Peninsula Pediatrics recognizes that health care costs are significant, and insurance premiums have risen rapidly in the last several years. We do our best to provide your children with the best medical care at an affordable cost. There are no hidden fees for any of our other provided services. We have carefully analyzed every charge to minimize your cost while maintaining our excellent level of care.
Please understand that at Peninsula Pediatrics we are committed to practicing evidence based medicine and not letting insurance companies dictate what we can and cannot do. We strive to keep your children healthy through many screening methods, including developmental screening, hearing and vision monitoring, anemia & lead screenings, and vaccinations.
It is impossible for us to keep track of what each individual policy covers, and what we recommend for your child is not based on your insurance company policies/coverage. If you are concerned there may be extra charges at the time of a visit, you should delve deeper into understanding the plan that your family has selected for your children and contact your insurance carrier directly.
Insurance Company Basics:
Understanding your insurance policy is vital to coordinating your child’s health care. Here are a few tips to ensure the correct handling of your insurance claims:
Your insurance policy is a contract between you and the insurance company.
Our reimbursement for services provided is also based on a contract between Peninsula Pediatrics and your insurance company. We are obligated to report all services provided and to bill for them in accordance with our fee schedules. Just as it would be a contract violation for you to refuse paying your insurance premium, it is also a contract violation to not charge or to undercharge for services we provide.
Charges for services provided may vary depending on many factors.
Check-ups are billed based on age, but other visits are billed based on a complicated system of time, complexity, number of diagnoses, and medical decision making. Therefore charges may not be the same for each visit. In addition, you may be billed for services including (but not limited to) laboratory testing, screening tools, vaccines, procedures, counseling, urgent visits and after-hours visits.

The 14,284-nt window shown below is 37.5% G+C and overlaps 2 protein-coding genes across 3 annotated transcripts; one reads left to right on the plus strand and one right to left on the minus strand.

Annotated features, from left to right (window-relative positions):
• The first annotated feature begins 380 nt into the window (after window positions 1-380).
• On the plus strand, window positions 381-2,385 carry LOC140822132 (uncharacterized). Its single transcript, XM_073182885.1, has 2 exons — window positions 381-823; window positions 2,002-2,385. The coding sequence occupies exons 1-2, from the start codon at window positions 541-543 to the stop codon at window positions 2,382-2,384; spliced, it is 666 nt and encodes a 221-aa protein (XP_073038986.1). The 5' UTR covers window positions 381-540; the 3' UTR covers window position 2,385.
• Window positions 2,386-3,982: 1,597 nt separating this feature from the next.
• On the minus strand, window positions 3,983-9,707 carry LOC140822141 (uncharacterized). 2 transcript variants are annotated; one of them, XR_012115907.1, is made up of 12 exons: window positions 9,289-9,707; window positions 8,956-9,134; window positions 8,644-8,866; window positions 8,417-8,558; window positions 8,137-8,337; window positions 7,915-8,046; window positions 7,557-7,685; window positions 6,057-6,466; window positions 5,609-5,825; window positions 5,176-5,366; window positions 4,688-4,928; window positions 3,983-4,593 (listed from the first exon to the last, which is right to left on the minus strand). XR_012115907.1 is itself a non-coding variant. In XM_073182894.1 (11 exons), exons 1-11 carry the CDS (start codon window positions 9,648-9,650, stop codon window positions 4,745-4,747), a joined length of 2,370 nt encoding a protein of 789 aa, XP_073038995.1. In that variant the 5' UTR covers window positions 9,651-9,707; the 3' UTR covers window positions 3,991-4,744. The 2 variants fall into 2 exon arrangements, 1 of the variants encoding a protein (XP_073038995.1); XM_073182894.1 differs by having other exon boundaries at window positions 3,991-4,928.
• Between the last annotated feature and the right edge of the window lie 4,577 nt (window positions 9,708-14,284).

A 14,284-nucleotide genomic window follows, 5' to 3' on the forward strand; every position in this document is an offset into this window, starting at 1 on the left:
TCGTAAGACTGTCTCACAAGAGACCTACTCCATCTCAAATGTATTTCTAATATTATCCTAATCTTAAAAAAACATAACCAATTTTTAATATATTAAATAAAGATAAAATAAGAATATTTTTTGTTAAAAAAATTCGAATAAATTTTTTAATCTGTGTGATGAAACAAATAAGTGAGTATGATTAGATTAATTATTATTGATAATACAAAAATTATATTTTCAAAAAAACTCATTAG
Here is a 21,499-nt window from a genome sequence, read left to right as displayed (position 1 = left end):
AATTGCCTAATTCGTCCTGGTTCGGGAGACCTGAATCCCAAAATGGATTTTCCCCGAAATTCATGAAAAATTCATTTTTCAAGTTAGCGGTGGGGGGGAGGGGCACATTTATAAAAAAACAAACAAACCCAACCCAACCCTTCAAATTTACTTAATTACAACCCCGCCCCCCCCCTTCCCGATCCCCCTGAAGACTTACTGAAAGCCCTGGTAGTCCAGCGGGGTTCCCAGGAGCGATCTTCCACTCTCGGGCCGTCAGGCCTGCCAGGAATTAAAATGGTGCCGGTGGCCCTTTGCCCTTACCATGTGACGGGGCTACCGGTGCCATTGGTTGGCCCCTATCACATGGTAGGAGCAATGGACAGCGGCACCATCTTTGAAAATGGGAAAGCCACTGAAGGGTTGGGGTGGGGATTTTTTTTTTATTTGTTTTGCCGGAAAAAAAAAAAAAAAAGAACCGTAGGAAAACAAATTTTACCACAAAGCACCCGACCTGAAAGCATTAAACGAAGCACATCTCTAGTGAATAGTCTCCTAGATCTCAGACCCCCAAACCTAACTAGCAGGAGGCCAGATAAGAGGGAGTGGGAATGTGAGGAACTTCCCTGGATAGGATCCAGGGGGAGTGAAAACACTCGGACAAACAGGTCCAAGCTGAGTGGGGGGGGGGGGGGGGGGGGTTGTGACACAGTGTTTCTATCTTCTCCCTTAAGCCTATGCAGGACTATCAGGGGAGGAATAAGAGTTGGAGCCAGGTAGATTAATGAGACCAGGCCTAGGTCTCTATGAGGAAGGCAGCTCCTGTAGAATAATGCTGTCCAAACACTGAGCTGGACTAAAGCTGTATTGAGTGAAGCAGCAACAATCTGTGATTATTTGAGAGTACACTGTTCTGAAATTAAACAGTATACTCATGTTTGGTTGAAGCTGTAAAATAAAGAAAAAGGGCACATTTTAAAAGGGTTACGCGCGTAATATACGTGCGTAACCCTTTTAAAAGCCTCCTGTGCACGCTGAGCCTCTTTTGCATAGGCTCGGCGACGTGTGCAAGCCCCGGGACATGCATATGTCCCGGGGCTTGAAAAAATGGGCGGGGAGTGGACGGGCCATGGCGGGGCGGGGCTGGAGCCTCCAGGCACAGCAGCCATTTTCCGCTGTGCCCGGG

Carry your insurance card with you at all times.
It should have your name or the names of your covered dependents, the policy and group numbers, the claims mailing address and phone number, and the co-pay information. Your doctor may not be able to see you without verification of insurance benefits, or you may have to pay out-of-pocket for the visit.
Understand your insurance benefits.
Your insurance plan decides which benefits are covered in full, which apply to your annual deductible, and whether or not they will allow the benefit and pay for the service. Your doctor’s office does not make this decision. If your policy does not cover the service, you will be responsible for the full amount.
Understand which specialists and laboratories are in-network with your plan.
The best way to verify that the specialist, doctor, or lab is in-network is by calling your insurance company directly. You are not prohibited from seeing a doctor who is out-of-network, but you may be required to pay the full amount of charges. We are happy to see your child even if we are NOT in-network with your insurance company. We provide a discount for all out-of-network or self-pay charges if paid at the time of the visit.
Patient Costs & Financial Responsibilities
There are three different categories of patient responsibility: Co-pay, deductible, and coinsurance. These usually apply per person, with annual limits for each individual as well as the family as a whole.
Co-pay is the amount that you must pay up front before seeing a doctor. This is a set fee based upon the type of provider (general or specialist) and the type of visit (preventative or sick visit).
Deductible is the amount of money you must pay out-of-pocket before the insurance will begin paying toward the claims filed by your doctor’s office. The amount charged toward the deductible is the negotiated rate between your doctor and your plan, not the full amount of charges for the services provided.
Co-insurance is the percentage of the allowed amount, as negotiated between you and your doctor, that you are still responsible for AFTER meeting your deductible.
Many other charges may be applied to your deductible, including (but not limited to) lab testing, prescriptions, procedures and screening tools. Thus you may not even know that you have met your deductible until we verify it for you. Deductibles and co-insurance amounts reset annually.
Questions you need to ask your insurance company before your child’s next check-up: